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By Jay Cost

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Could Nancy Pelosi Lose Control of the House?

At its essential level, a political party is an extra-governmental conspiracy to control the government. Our constitutional system disperses power across three branches, two chambers of Congress, and federal, state, and local levels. The parties are centralizing forces, trying to unite all governmental power under the party banner. They accomplish this task when conspiring officials across the government coordinate their activities with others whose views are similar.

To be successful, a conspiracy requires a shared belief among the conspirators that their interests are linked - something to the effect of, "Whatever happens, we sink or swim together." This is really the only glue that binds a political party together. American party structures are very weak; partisans participate in the "conspiracy" only if they believe it will help them in the long run.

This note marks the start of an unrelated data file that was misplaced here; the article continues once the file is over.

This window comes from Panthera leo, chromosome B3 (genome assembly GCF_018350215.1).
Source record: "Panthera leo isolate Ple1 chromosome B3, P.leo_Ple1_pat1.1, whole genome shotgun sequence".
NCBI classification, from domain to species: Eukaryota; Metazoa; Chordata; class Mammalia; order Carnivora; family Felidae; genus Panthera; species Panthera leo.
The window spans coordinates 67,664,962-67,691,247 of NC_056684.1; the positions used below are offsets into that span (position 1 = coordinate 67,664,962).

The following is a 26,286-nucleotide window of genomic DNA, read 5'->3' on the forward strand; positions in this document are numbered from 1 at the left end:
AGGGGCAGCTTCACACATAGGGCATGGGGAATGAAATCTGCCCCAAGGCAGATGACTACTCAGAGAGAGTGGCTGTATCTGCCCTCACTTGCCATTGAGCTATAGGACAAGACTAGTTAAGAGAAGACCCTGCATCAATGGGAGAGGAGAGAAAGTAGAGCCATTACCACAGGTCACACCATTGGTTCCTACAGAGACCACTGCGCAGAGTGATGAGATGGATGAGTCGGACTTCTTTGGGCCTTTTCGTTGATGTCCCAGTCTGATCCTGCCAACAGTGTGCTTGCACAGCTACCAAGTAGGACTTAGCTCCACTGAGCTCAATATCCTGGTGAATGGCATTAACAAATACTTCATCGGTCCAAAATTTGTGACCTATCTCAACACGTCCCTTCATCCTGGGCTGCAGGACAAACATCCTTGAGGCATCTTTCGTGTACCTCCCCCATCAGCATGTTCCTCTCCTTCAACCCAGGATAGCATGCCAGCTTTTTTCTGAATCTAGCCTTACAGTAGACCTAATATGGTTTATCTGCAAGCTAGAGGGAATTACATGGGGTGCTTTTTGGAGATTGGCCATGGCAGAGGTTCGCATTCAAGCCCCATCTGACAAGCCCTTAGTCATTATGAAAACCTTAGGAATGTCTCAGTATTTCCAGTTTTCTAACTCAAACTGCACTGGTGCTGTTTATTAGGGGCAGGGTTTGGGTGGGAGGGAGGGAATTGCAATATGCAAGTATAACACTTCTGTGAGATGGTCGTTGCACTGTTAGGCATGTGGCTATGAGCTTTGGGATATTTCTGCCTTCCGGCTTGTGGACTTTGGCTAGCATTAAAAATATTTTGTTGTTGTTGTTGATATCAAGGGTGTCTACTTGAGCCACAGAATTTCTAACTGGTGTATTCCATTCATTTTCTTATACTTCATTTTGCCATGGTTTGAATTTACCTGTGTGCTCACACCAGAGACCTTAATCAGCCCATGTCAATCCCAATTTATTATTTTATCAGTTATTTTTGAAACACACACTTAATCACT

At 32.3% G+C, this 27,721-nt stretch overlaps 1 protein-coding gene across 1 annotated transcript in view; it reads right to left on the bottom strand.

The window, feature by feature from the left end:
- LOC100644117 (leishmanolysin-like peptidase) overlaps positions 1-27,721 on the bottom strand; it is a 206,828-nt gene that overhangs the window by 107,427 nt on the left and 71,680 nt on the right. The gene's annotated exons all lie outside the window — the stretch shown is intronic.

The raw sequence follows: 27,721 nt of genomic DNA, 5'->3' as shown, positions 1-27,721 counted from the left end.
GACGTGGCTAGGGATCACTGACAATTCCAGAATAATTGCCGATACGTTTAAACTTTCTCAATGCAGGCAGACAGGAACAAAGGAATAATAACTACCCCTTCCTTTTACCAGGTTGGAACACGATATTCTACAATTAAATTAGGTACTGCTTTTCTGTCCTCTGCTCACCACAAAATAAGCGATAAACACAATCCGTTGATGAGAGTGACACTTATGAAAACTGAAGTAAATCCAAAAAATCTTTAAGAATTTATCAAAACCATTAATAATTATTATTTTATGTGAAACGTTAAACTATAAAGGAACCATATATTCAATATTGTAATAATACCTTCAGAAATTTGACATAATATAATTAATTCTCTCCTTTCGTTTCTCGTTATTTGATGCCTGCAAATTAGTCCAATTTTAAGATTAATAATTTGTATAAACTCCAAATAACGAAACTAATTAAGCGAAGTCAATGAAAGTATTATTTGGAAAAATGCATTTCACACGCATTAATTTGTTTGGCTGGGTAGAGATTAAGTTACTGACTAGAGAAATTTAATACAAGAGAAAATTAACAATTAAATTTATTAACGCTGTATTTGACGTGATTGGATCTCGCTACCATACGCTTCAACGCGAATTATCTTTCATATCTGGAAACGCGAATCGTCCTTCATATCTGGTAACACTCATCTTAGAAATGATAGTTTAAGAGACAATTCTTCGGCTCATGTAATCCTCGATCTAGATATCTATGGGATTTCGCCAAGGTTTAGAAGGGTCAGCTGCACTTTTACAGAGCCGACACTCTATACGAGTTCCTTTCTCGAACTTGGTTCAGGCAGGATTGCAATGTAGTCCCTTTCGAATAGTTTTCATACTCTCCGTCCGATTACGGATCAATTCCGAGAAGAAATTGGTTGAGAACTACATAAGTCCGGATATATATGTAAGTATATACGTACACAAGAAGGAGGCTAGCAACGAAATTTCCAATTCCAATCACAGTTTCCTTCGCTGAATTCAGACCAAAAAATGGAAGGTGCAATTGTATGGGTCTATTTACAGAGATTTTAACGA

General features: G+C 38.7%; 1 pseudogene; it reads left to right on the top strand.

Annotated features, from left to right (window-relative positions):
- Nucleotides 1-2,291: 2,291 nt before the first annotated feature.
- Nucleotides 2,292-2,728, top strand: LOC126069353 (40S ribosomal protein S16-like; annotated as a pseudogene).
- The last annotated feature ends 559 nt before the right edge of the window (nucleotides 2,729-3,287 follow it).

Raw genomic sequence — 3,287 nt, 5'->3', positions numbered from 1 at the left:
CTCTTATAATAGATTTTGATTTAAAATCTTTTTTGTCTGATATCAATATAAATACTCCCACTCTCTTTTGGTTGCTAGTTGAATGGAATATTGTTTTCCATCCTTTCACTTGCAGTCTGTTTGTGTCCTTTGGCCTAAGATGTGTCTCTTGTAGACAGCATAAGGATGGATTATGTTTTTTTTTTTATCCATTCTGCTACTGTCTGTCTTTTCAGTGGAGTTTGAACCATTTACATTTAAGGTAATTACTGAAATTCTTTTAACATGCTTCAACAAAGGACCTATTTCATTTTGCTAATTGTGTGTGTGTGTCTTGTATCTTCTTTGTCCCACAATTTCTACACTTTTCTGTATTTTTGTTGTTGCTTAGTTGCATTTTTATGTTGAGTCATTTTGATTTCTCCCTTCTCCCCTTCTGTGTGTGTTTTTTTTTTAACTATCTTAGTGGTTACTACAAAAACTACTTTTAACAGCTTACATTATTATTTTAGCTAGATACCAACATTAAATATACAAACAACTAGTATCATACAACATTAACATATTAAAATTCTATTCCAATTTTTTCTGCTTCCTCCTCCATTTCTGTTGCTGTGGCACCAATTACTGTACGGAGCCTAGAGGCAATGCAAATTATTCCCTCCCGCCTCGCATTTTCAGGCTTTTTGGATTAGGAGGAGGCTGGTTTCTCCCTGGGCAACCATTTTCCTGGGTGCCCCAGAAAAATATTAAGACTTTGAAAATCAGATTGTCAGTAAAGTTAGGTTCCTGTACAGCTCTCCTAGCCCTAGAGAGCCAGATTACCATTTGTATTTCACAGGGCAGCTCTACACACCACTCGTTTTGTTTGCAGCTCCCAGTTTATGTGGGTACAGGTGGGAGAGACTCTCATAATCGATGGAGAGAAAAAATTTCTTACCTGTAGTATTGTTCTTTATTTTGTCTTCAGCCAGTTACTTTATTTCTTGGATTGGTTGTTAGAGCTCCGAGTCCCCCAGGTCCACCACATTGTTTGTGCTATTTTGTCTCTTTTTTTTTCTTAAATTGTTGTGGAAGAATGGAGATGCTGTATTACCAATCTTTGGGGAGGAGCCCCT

For some time, it's been clear that the efforts to pass the health care bill have tested the Democrats' ability to conspire. With the bill's apparent failure, stories abound suggesting backbiting among party leaders across branches of government. This was the report in a recent Politico story:

President Barack Obama, House Speaker Nancy Pelosi and Senate Majority Leader Harry Reid will be all smiles as the president arrives at the Capitol for his State of the Union speech Wednesday night, but the happy faces can't hide relationships that are fraying and fraught.

The anger is most palpable in the House, where Pelosi and her allies believe Obama's reluctance to stake his political capital on health care reform in mid-2009 contributed to the near collapse of negotiations now.